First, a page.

I’m going to be real with you guys: I have no idea what I’m playing today. I mean, I’ve selected the deck, and I know the cards it contains, I just… have no idea what it is or how it managed a 5-1 finish in the Modern Challenge in the hands of Magic Online user airfarmer. Ideally, these are the kind of questions I want to answer in Modern Monday, as I try out some of the most obscure decks and possibilities in the format.

While the deck in question bears some striking resemblance to previous decks with white enchantments, it’s also completely different from anything else I’ve ever seen. So much so that it actually took me a bit to figure out how it wins and what it’s even trying to do. See for yourself, and let me know what you think.

G/W Enchantments

Eventually, I figured out that the deck basically wants to put itself in a position where it can never lose thanks to Worship, Privileged Position protecting Worship, and all of my creatures having hexproof. Being able to back everything up with Heroic Intervention is also a nice touch. “How do you win?” you might be asking. (Nah, just kidding—you likely already figured it out.) Well, I’ll tell you! Simply make a huge Ormendahl, Profane Prince with my Westvale Abbeys. I guess you could deal 20 with your lone Courser of Kruphix, but who has the time?

The deck has some truly interesting choices here, some of which I’m not sure I agree with, but as usual, I’ll play the matches before I pass judgment so I can at least pretend I know what I’m talking about. Let’s see how this bad boy plays in action.

The first thing that caught my attention (and did impact my games) was the 4 copies of Dryad Arbor. I can see the benefit of this when I’m trying to have creatures to sacrifice to Westvale Abbey or when I’m trying to keep creatures around for Worship, but it’s pretty rough. Considering that I’m running 25 lands, along with Mistveil Plains, that’s nearly 20% of my lands that come into play tapped—less than ideal when I want to play something like a Birds of Paradise or a Noble Hierarch on turn 1.

The distribution of main deck enchantments is strange to me. I have 4 copies of Idyllic Tutor, but every single enchantment in the main deck, of which there are 3 aside from the lone Courser of Kruphix, is a 4-of. With 4 tutors, why not have silver bullets against the linear strategies of Modern, like 1 Rest in Peace or 1 Ghostly Prison or something? Why not 1 Solemnity or 1 Greater Auramancy to grace the sideboard? I could even see Mark of Asylum against certain decks that only have burn to deal with your creatures, like Storm or Skred Red. Heck, having access to a single Oblivion Ring or even a Cast Out (which could allow you to essentially “cycle” your extra tutors) could be great. There are just so many good enchantments, I feel like I’m wasting potential here.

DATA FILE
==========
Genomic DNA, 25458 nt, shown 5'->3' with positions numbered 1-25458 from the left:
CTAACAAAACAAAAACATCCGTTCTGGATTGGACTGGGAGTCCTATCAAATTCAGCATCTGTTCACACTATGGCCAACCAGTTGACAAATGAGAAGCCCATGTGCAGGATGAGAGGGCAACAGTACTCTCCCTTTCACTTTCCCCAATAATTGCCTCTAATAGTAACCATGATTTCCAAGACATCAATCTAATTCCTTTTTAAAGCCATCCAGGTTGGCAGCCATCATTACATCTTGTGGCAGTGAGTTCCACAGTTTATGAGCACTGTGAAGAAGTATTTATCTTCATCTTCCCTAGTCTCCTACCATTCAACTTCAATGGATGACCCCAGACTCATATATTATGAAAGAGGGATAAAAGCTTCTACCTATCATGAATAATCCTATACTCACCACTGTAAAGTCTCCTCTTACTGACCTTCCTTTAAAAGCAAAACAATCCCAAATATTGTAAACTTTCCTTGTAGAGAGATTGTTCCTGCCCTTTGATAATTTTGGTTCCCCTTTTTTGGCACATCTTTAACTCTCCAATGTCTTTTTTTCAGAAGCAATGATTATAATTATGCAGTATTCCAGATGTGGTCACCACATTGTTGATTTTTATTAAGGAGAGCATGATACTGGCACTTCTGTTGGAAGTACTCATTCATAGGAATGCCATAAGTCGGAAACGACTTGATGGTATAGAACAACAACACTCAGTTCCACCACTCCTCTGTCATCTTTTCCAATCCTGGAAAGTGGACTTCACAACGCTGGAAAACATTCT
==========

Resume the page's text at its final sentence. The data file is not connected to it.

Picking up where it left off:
Speaking of which, I know Beast Within is a fantastic all-purpose answer, but something cheaper like Nature’s Claim is going to do exactly what you want for less mana. As usual, this deck has a hard time against things like Blood Moon and Ensnaring Bridge (how do you ever beat an Ensnaring Bridge?). You only have 2 basic lands and not a single Plains, but you do have a good amount of mana creatures, so that should help at least. I also realized after the fact that I could have stayed alive post-Anger of the Gods if I had searched for a Dryad Arbor with my previously drawn Wooded Foothills, but that’s life.

The deck definitely seemed sweet, but I’m a little suspicious of some of the choices. Perhaps you can tweak it a bit, and create something with real potential.

As always, thanks so much for reading and I’ll catch you later!